Aw, shucks. Mizrabel just flew off with Minnie. I’ve got to rescue her (‘cause that’s how the Mouse rolls, yo…)
Welcome to the shiny new Mac edition of Castle of Illusion Starring Mickey Mouse. Yes, now the Mac crowd can play the newly reimagined version of this old ’90s chestnut. The premise is still the same—the wicked witch (Mizrabel) has captured Minnie and plans to drain her youth. Your job as Mickey is, of course, to rescue Minnie, so you better start running.
The game lets you know a game controller is the best way to play, but I found the keyboard was not too cumbersome to use as there are only six commands to use; the four arrow keys handle moving, the spacebar is the jump button and the “option” button at the lower right is used to throw things. The dual function of the down arrow button is noteworthy; at certain points in the game it functions as the “duck” command (no, it doesn’t summon Donald). As for the controls, I do have bone to pick withthe jump timing. There is a small delay between pressing the space bar and Mickey jumping. If you are not used to it, the delay is enough to throw off your timing and cost you a hit.
As you approach the castle, the portcullis and doors open to you. Once inside, you can access different chambers based on how many diamonds (and colored diamonds) you have collected. For example, in the first chamber there are three doors, each one for a different level. As you complete a level, the next door becomes available, and at the end of the last level in the chamber you get to face the Boss. Defeat the Boss and you collect one of the colored diamonds you need to complete the rainbow bridge to get to Minnie.
The different levels are set in a variety of environments, from an enchanted forest to a kid’s room full of toys to caverns with waterfalls.
Some of the levels include simple puzzles such as a circle of pillars; jump on the correct ones and the bridge stones will come up so you can proceed. A little thinking along with the running and jumping is a welcome feature.
Don’t forget while you’re running and jumping all over the place to collect stars, diamonds, hidden playing cards and little mouse statuettes you will also need to avoid a barrage of baddies. Jump and land on the baddies’ head and they disappear, or you can choose to avoid them or even throw something at them to make them vanish. Some of fields involve some creative thinking to traverse the playing grid, like using the image in a mirror to see where the floor really is (and isn’t).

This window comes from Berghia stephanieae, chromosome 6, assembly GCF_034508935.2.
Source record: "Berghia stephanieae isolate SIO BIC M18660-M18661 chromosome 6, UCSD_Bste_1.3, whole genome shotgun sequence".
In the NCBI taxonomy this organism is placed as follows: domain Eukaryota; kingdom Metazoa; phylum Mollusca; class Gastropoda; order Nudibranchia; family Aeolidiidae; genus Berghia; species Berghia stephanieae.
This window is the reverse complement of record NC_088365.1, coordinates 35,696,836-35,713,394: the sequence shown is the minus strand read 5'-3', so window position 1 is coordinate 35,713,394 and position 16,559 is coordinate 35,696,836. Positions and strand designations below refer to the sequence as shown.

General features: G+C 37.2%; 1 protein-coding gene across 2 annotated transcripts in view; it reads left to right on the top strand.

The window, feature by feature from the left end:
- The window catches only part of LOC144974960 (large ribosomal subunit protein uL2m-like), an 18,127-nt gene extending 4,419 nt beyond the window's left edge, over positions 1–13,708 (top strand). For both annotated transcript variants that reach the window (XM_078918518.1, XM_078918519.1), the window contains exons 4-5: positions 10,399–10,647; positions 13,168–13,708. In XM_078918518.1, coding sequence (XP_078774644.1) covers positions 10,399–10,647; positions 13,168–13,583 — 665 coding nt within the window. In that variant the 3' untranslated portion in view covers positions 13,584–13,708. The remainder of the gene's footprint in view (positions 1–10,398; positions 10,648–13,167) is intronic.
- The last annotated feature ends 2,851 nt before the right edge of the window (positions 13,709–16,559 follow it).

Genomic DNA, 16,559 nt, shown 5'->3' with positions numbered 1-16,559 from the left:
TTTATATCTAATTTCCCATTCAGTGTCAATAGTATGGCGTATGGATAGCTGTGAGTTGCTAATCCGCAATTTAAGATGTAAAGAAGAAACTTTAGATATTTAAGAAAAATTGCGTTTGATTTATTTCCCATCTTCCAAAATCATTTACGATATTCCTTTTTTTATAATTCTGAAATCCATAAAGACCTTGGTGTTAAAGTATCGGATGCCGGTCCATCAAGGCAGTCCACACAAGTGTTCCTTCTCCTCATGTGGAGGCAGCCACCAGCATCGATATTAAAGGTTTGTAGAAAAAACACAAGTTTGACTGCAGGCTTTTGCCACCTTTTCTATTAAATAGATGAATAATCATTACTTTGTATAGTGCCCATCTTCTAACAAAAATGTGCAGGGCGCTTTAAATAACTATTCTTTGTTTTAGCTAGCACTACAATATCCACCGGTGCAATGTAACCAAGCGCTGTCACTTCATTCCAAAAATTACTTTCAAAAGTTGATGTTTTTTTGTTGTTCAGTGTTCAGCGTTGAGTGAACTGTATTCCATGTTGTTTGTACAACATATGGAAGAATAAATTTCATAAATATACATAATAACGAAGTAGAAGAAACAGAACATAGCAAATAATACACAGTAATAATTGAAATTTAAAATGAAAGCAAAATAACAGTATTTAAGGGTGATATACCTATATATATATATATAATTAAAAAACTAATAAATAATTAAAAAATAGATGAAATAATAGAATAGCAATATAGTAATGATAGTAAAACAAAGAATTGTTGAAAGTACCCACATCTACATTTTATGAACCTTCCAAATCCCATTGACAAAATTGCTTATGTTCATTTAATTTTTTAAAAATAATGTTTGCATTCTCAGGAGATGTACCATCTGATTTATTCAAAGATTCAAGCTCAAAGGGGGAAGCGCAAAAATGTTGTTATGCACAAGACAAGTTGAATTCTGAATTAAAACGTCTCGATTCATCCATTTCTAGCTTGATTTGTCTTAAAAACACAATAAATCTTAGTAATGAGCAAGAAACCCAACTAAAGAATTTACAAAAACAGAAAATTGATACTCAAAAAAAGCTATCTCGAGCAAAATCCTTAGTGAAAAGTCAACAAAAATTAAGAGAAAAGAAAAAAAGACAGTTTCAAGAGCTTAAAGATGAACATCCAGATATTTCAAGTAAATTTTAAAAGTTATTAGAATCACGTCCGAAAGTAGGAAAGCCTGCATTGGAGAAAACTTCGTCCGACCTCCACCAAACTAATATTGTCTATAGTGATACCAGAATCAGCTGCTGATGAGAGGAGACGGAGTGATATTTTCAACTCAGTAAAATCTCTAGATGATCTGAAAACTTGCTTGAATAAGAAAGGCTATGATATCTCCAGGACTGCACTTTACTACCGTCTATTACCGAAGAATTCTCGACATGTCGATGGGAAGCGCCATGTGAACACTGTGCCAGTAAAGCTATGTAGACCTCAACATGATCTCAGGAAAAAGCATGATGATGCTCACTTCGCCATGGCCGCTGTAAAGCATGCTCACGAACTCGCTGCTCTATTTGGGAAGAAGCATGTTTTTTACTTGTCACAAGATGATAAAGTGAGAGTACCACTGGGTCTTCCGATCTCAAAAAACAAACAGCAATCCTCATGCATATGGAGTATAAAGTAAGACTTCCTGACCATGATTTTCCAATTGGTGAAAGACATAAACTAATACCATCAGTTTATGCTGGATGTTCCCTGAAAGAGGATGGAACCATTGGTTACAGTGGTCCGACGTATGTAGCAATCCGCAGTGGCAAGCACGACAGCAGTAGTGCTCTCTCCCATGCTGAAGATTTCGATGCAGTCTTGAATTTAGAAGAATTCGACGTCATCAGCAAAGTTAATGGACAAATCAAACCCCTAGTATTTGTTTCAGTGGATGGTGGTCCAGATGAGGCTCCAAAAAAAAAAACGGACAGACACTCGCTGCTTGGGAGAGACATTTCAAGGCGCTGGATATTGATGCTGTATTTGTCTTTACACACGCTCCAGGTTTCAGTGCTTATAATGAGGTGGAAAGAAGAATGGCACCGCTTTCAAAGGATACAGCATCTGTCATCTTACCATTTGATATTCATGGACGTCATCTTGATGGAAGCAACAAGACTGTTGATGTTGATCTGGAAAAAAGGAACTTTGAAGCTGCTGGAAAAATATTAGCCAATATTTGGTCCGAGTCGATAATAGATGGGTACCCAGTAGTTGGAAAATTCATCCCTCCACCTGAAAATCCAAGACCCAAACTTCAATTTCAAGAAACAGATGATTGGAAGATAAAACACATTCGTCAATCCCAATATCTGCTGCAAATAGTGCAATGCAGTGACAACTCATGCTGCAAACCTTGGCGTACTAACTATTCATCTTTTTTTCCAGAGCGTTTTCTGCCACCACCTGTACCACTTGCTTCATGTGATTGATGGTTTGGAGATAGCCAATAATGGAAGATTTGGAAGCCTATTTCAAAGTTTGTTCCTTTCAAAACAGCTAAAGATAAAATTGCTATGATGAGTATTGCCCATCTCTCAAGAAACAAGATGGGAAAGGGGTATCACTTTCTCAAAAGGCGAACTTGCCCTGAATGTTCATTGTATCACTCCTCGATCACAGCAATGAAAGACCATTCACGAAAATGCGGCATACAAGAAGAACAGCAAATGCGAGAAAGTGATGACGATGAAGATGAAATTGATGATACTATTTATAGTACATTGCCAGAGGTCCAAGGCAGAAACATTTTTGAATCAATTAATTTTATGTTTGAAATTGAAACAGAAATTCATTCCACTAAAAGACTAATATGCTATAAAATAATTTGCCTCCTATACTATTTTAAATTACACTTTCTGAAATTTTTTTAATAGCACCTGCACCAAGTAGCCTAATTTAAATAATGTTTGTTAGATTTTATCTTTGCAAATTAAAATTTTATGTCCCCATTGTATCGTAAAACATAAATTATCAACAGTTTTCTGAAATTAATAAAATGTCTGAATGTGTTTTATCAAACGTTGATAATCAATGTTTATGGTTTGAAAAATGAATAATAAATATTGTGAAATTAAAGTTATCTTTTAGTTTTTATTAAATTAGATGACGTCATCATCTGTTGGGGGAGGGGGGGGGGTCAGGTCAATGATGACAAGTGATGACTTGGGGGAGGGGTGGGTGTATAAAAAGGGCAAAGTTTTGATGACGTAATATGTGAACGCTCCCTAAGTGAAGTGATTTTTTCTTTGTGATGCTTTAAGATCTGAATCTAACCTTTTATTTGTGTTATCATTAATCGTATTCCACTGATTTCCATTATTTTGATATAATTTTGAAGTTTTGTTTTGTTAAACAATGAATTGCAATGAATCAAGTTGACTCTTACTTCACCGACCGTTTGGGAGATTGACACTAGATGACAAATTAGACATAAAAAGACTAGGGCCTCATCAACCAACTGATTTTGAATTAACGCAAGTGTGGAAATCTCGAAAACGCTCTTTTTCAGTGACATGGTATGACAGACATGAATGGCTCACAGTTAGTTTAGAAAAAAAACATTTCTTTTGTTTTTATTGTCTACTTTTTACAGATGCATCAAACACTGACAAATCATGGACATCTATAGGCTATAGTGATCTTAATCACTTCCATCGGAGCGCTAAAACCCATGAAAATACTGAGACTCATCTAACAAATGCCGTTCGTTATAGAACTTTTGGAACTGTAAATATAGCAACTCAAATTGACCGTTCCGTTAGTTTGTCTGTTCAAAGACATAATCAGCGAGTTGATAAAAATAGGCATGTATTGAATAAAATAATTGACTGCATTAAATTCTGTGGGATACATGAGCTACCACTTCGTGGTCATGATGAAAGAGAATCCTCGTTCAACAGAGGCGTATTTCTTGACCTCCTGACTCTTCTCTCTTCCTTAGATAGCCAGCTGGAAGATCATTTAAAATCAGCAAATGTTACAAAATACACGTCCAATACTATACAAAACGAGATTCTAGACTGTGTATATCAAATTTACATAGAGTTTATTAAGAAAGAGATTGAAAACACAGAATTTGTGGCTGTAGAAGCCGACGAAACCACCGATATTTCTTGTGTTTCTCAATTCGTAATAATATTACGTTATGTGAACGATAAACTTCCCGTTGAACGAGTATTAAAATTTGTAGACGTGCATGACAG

Hey, it is the Castle of Illusion after all.
The graphics are clean and detailed 3D renderings with, true to Disney form, lots of rich colors for a visual treat. Some levels offer more freedom to move around than others, but there is a route you have to take for everywhere you go in the game. The background music is mood suited and easy enough on the ears.
One minor negative is the narration. While there is a back-story and the narration provides a lot of useful information, snippets of the narration repeat with every attempt at a level. This gets a bit wearisome if you have to repeat a round (like one of the bosses) a few times. It would be better if there was a way, after the first introduction to a situation, to skip the narrative and get down to business. One other oddity I noticed with the game (by the way, I was playing it on Steam) was that to get out of the game you have to use an exit option three times: once to get out of the level and back to the main castle chamber, a second time to exit the game, and a third time to re-enter the game (to get to the main menu) and select exit game. Overkill. How about a “save and close” option that saves the game and, for kicks and giggles, actually exits the game?
The game play is pretty straightforward and, aside from the jump timing, pretty dcent. Mickey does look a bit odd when all you want to do is take a single step (or half step), but the animation is geared to Mickey running through most of the scenery, so no big issue there. Timing on a lot of the jumps is exacting, but not out of the ordinary. There are some combination jumps required to get to certain goodies, so you may need to try it a couple times to get it just right. The bosses are not overly difficult to beat, and if Mickey gets squashed and looses the round it’s still done in a very Disneyesque fashion.
Given the difficulty and kid-friendly nature of the adventure, I think it’s safe to say this isn’t a title for the hardcore gamers, but rather for the younger crowd. It’s a fun game with only a few idiosyncrasies and minor annoyances.
If you’re down with The Mouse, this is a good addition to your collection, and possibly a stroll down memory lane to the 1990s when the game made its debut on Sega. It is fun, pretty to look at, and will keep you busy (especially if you go back to completed levels to search for all the goodies).
Besides, Minnie would be ever so grateful for the rescue.
Mac Publisher: Feral Interactive
Minimum System Requirements: OS X v10.8.5, 1.8 GHz single core processor, 4GB RAM, 256MB graphics card, 900MB disk space, keyboard
Network Feature: No
Availability: Out now